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Sparks fly over famed Philadelphia museum move

29 april 2011, 10:16
The Philadelphia Museum of Art. entertainmentdesigner.com©
The Philadelphia Museum of Art. entertainmentdesigner.com©
Sparks are flying over plans to relocate a tiny but extraordinary art institute in a leafy suburb of Philadelphia, with critics warning the attempt at modernization will kill the collection's soul, AFP reports.

At issue is the fate of the Barnes Foundation, which might be considered the world's biggest small museum.

Certainly the Barnes packs an outsized punch. In a building of just 12,000 square feet, the collections include the world's largest group of Renoirs, at 181, and, according to organizers, more Cezannes, with 69, than hang in the museums of Paris.

But the real beauty of the Barnes is not just the 1,000 paintings. It's the quirky, even unique way they have been arranged within the building -- an arrangement that fans say would be lost forever if the move to more spacious, up-to-date surroundings takes place.

Plans are to relocate the collection just five miles to a new space near the Philadelphia Museum of Art and the Rodin Museum. In theory the museum will close in July for preparations.

But in one of the most bruising legal battles anywhere in the art world, aficionados of the current location are doing anything they can to halt the project.

Already the fight has sparked a book, a scathing documentary, and coverage in some of the nation's largest newspapers. A lawsuit fighting the move has lasted, with some breaks, nearly a decade.

On one side, officials from the Barnes say the move is needed to ensure its financial survival.

A new setting, they say, will allow a larger number of people to see the estimated $25 billion collection. Just 450 visitors a day can be accommodated at present and they must make advance reservations to get in.

But opponents say the move will violate the vision of Albert C. Barnes, a pharmaceutical manufacturer who sold his company just before the Great Depression, then amassed his art collection at rock bottom prices.

He built the galleries, designed by French architect Paul Phillippe Cret, to house the paintings, and the way the paintings are hung is so unique, art enthusiasts say, that the foundation itself is a work of art.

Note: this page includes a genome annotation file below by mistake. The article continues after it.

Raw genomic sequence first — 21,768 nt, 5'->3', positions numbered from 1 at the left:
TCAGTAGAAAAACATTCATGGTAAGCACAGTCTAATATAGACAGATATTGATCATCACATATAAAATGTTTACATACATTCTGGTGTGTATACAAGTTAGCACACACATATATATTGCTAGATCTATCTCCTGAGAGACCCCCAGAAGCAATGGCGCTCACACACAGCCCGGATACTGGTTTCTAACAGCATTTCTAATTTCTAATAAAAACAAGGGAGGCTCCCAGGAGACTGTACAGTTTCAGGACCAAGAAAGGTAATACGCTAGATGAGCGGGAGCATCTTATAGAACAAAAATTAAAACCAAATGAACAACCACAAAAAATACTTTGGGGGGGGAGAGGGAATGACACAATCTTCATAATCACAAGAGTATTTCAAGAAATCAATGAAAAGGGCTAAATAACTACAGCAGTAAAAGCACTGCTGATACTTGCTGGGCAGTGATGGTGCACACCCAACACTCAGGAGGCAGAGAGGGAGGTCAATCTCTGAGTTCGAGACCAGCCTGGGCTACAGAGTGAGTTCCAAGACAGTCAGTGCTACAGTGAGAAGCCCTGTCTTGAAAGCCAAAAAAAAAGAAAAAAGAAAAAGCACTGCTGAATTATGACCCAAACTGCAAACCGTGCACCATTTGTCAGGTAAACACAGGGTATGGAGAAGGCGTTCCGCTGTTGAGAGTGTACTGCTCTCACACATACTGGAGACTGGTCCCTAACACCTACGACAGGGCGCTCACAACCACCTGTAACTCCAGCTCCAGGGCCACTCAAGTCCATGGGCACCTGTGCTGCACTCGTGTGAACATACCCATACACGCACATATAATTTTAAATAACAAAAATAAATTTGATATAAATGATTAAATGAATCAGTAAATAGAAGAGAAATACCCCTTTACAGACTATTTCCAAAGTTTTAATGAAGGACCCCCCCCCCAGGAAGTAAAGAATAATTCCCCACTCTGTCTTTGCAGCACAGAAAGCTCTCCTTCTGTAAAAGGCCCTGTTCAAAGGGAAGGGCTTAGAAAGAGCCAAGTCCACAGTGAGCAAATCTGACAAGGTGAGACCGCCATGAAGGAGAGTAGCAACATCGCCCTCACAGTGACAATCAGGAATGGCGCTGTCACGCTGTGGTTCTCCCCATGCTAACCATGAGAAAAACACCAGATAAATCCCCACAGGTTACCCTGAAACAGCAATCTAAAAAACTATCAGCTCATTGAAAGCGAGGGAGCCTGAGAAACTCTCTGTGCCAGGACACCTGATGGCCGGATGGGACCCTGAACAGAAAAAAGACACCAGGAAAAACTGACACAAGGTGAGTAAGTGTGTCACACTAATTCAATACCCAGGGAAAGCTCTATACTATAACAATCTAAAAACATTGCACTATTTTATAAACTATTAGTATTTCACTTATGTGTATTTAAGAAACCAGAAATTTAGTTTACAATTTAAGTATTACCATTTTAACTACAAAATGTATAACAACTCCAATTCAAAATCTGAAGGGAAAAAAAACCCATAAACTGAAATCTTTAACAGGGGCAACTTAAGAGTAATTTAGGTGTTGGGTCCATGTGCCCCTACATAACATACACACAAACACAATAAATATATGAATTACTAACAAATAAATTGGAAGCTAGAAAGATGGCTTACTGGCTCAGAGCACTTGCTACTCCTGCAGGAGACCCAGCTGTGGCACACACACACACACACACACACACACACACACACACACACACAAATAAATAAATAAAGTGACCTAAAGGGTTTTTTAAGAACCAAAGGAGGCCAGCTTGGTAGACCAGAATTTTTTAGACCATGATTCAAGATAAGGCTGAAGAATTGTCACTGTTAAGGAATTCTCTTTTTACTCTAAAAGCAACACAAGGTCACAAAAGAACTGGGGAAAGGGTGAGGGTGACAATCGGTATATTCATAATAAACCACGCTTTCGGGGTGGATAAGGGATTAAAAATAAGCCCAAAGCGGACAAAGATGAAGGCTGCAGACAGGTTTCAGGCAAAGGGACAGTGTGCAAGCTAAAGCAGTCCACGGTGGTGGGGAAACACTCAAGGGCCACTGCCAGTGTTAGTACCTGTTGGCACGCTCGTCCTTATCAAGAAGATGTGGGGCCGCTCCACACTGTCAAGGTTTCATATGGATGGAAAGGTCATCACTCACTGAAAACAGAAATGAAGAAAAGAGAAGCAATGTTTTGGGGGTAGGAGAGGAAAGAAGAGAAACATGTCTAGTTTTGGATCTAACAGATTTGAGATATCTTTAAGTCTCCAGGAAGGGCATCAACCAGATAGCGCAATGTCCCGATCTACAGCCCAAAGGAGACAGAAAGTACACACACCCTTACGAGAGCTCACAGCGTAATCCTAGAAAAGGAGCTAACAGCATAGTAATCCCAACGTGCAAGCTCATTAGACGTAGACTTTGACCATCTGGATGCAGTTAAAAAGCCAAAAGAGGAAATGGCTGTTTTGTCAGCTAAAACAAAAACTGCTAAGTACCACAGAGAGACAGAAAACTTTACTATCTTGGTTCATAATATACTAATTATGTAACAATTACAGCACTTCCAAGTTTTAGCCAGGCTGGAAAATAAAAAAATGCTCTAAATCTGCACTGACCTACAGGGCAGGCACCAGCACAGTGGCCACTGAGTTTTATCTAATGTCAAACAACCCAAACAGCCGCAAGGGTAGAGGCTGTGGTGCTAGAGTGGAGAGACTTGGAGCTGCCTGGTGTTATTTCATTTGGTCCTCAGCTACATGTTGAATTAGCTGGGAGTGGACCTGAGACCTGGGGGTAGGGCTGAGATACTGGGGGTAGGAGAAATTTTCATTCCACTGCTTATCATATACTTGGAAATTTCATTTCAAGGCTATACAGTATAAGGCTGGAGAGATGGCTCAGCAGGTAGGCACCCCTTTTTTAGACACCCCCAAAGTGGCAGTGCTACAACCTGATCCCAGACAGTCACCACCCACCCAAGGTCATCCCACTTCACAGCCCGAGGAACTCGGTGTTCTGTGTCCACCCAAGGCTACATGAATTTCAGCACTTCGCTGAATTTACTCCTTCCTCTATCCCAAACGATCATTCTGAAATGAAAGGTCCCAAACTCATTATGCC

Henri Matisse, whose largest work, the mural "The Dance II," is housed in the foundation, called it "the only sane place to see art in America."

There are no labels next to the paintings. The pictures themselves are placed inches apart from each other in symmetrical patterns.

Whereas most museums would place all of the works of Impressionists in a single room in chronological order, there is no such order to the works of the Barnes. So European masters are hung next to the works of unnamed Chinese masters.

Albert Barnes intended it to serve as an educational institution, where young painters could practice their crafts by copying the works of other painters. Small objects -- metal hinges, keyholes, spoons -- hang everywhere, designed to give students a reference to use when copying the painting. Forks are placed upright next to a painting of trees.

The institution is no stranger to controversy. Shortly after its founder's death, a lawsuit over the foundation's tax status forced it to open its doors to the public. Even then, visitors were limited to about 200 per day.

There have also been fights with neighbors, who in the 1990s objected to tour buses and large crowds in their quiet, wealthy, neighborhood. An ensuing court battle depleted the Barnes's finances, and pushed it to the brink of insolvency.

The documentary, "The Art of the Steal," probably can claim credit for doing most to galvanize opposition. It uses the pacing and tempo of a spy thriller to allege a massive, decades-long conspiracy aimed at getting the Barnes collection under the control of the local business and political elite with whom Albert Barnes once sparred.

By Daniel Kelley

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